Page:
From the Studio

thoughts on art and process in action from a contemporary artist

Posts Tagged ‘personal

New Experiences, New Material

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Family at Disney

This photo represents one of the first bright spots in my new life as a disabled person. Last weekend was the first time in nearly five months I’ve been really able to move around outside the house and studio, thanks to finally getting a power chair that supports my neck and torso.  We went to Disneyland for my daughter’s birthday wish, and we did it to the nines.

I’ve been working on the next two installations (for the Contemporary Jewish Museum and the San Jose Museum of Quilts and Textiles), with the assistance of friends. I know I will need to hire assistants for new projects, but I’m still feeling freshly vulnerable in this state and I need to adjust.  Also, while I love inviting strangers into certain phases of my process,  I’m very picky about who I let into other parts of my process. Thankfully I have amazing people around me.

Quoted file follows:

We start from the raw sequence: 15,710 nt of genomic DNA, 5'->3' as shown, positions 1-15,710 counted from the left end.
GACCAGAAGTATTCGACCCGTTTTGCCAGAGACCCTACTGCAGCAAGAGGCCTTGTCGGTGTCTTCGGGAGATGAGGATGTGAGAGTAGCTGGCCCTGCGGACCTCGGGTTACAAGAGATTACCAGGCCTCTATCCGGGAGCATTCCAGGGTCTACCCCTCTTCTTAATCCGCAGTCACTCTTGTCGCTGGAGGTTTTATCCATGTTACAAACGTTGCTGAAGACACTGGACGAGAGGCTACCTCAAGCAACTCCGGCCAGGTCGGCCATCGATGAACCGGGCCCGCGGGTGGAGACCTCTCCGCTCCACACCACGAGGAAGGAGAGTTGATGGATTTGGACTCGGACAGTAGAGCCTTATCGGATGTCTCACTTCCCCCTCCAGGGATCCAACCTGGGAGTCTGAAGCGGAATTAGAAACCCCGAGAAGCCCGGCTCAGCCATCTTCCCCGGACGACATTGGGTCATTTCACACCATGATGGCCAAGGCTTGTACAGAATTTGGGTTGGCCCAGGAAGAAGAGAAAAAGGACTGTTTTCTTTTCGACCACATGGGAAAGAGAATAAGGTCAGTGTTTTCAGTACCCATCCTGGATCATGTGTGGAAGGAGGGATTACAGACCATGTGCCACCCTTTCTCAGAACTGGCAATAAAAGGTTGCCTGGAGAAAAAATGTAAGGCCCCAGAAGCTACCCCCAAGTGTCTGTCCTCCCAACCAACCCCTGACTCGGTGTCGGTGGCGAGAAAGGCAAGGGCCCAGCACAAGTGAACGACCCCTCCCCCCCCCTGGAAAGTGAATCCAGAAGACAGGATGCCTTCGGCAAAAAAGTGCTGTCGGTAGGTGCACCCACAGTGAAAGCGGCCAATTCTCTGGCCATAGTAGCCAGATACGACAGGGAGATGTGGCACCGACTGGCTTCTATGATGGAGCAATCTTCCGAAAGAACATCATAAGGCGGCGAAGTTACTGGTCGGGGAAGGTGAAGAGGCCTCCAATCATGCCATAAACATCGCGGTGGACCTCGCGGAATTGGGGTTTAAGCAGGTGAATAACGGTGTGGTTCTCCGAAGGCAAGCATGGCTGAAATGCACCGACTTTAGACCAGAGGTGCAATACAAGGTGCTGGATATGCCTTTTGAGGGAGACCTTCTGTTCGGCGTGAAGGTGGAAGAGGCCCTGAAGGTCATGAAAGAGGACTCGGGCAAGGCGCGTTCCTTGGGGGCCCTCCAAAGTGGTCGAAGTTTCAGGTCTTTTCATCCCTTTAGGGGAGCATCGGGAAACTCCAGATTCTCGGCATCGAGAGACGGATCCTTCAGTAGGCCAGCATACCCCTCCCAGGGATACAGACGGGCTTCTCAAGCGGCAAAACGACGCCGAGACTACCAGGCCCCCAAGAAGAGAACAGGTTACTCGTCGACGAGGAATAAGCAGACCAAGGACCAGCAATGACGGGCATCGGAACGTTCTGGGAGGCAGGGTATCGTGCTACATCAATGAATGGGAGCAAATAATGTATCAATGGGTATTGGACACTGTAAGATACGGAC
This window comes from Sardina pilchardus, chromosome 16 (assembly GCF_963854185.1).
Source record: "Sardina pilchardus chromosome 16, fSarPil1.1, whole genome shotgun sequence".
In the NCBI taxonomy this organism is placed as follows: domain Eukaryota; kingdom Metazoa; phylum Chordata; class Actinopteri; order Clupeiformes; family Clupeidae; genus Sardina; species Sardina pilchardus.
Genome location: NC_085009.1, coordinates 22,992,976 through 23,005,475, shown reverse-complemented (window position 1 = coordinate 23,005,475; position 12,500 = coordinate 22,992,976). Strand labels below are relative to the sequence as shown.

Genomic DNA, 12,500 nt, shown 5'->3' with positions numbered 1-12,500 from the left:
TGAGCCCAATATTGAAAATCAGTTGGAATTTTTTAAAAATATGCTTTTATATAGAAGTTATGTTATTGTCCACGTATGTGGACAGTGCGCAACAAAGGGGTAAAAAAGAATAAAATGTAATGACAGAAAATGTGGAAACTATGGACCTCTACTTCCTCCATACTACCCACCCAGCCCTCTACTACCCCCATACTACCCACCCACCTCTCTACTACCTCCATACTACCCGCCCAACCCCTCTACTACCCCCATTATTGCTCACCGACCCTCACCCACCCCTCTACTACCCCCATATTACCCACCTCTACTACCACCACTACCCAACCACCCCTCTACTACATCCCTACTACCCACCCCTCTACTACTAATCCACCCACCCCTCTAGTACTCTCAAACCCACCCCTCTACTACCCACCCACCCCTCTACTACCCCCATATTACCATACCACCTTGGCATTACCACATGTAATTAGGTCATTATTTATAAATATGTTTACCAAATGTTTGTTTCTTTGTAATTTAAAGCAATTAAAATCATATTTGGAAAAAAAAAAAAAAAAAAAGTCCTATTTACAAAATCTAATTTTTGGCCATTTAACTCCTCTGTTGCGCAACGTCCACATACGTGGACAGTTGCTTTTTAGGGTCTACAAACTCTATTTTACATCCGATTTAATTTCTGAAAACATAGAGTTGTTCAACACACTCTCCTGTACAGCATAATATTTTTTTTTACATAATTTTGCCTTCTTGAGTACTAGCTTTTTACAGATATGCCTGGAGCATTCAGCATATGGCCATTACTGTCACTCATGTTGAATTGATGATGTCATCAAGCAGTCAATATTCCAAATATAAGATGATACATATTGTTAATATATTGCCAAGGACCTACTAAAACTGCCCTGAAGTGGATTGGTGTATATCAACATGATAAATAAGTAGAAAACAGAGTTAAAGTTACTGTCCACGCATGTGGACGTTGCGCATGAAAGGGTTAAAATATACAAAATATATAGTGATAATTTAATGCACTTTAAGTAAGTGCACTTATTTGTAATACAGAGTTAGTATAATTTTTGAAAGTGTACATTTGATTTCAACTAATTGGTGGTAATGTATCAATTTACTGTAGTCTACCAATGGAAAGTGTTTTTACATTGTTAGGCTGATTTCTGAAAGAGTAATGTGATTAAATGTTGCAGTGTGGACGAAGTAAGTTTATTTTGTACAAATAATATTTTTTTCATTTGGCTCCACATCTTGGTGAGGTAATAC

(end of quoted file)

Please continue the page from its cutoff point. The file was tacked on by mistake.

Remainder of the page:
With my current condition, half the people get better within two years, and most of the rest never do.  I made the mistake of waiting a year for my back to get better nine years ago, and until my muscles stopped working (and compressing my spinal nerve), it never did.  I am thankful to be out of that level of constant pain, though I know I would trade back the pain for mobility in a heartbeat.

So… I am not wasting time now.  My art is moving on, and I have a fire under me to make new work about this experience.  I am very aware that disabled or not, I am very fortunate.  I have good insurance, my husband’s job supports us, freeing me to do my art without the constraints of whether it will sell or needing another job to support it. We have enough money that my condition is not bankrupting us and I was able to buy the expensive chair that allows me to.  I have supportive friends, an education, the tools to self-advocate, and so much more.  But this has thrown into relief how if this is so hard for me, how much harder it must be for most people.